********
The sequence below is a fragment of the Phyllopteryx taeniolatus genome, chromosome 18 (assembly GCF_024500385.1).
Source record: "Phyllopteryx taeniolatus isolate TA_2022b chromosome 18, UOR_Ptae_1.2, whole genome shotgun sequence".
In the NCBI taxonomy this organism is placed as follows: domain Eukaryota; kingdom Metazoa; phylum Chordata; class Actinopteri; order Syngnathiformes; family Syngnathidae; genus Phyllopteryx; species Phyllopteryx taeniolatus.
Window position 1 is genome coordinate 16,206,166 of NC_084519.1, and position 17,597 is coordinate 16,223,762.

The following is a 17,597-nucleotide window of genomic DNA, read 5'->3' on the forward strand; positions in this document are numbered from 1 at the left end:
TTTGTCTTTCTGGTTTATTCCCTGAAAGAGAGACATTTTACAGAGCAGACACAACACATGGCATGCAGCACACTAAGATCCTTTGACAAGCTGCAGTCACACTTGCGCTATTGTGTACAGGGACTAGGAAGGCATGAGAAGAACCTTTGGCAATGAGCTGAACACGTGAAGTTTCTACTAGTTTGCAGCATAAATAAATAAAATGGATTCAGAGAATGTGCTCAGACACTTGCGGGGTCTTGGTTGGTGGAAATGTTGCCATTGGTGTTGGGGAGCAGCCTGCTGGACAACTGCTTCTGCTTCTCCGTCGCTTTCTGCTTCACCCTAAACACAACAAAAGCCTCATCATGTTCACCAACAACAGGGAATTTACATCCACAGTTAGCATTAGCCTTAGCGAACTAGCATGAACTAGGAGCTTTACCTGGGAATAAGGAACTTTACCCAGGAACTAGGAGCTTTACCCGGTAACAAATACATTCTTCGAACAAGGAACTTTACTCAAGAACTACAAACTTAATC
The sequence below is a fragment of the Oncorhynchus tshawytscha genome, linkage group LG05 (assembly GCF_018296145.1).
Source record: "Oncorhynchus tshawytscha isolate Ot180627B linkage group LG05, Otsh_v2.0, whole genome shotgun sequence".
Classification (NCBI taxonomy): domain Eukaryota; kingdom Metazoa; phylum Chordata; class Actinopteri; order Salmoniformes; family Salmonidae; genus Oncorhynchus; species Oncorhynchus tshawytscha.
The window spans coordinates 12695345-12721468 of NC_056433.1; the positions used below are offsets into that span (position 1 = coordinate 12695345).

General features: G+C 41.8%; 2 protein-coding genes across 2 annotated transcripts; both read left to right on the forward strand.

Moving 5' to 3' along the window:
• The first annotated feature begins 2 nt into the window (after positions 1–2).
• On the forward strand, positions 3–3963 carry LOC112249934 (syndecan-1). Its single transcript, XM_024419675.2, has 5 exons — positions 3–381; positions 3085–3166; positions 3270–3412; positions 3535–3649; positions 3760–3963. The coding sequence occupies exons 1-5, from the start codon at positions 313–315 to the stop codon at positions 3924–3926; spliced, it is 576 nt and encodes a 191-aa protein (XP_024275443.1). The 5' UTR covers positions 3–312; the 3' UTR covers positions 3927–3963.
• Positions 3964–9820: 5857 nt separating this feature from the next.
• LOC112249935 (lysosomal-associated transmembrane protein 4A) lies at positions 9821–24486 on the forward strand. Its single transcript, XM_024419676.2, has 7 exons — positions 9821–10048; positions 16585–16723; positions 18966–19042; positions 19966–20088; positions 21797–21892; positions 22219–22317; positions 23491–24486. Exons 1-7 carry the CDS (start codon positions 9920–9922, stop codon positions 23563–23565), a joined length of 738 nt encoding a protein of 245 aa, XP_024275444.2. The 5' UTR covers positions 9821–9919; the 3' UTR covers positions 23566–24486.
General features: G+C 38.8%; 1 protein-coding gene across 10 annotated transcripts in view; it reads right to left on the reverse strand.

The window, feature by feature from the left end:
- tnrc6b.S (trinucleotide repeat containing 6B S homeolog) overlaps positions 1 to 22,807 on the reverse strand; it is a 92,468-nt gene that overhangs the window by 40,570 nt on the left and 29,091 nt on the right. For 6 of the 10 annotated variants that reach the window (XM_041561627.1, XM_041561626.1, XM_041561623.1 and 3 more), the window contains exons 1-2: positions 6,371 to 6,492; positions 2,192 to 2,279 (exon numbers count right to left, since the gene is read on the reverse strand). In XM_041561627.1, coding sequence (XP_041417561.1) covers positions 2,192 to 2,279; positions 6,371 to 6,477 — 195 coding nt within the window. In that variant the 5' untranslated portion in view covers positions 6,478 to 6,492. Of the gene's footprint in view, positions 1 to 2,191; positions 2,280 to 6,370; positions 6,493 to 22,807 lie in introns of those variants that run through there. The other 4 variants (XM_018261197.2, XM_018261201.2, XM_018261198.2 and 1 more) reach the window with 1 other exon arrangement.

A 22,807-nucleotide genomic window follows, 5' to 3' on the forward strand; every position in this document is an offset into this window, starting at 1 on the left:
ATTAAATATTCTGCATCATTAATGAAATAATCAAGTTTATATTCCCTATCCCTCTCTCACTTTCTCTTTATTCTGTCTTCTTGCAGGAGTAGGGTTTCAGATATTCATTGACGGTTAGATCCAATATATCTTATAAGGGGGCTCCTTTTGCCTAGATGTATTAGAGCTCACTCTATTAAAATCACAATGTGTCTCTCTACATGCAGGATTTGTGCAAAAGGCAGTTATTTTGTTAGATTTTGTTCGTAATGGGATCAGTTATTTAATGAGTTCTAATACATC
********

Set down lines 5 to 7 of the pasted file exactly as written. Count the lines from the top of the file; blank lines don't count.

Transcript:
The following is a 17,597-nucleotide window of genomic DNA, read 5'->3' on the forward strand; positions in this document are numbered from 1 at the left end:
TTTGTCTTTCTGGTTTATTCCCTGAAAGAGAGACATTTTACAGAGCAGACACAACACATGGCATGCAGCACACTAAGATCCTTTGACAAGCTGCAGTCACACTTGCGCTATTGTGTACAGGGACTAGGAAGGCATGAGAAGAACCTTTGGCAATGAGCTGAACACGTGAAGTTTCTACTAGTTTGCAGCATAAATAAATAAAATGGATTCAGAGAATGTGCTCAGACACTTGCGGGGTCTTGGTTGGTGGAAATGTTGCCATTGGTGTTGGGGAGCAGCCTGCTGGACAACTGCTTCTGCTTCTCCGTCGCTTTCTGCTTCACCCTAAACACAACAAAAGCCTCATCATGTTCACCAACAACAGGGAATTTACATCCACAGTTAGCATTAGCCTTAGCGAACTAGCATGAACTAGGAGCTTTACCTGGGAATAAGGAACTTTACCCAGGAACTAGGAGCTTTACCCGGTAACAAATACATTCTTCGAACAAGGAACTTTACTCAAGAACTACAAACTTAATC
The sequence below is a fragment of the Oncorhynchus tshawytscha genome, linkage group LG05 (assembly GCF_018296145.1).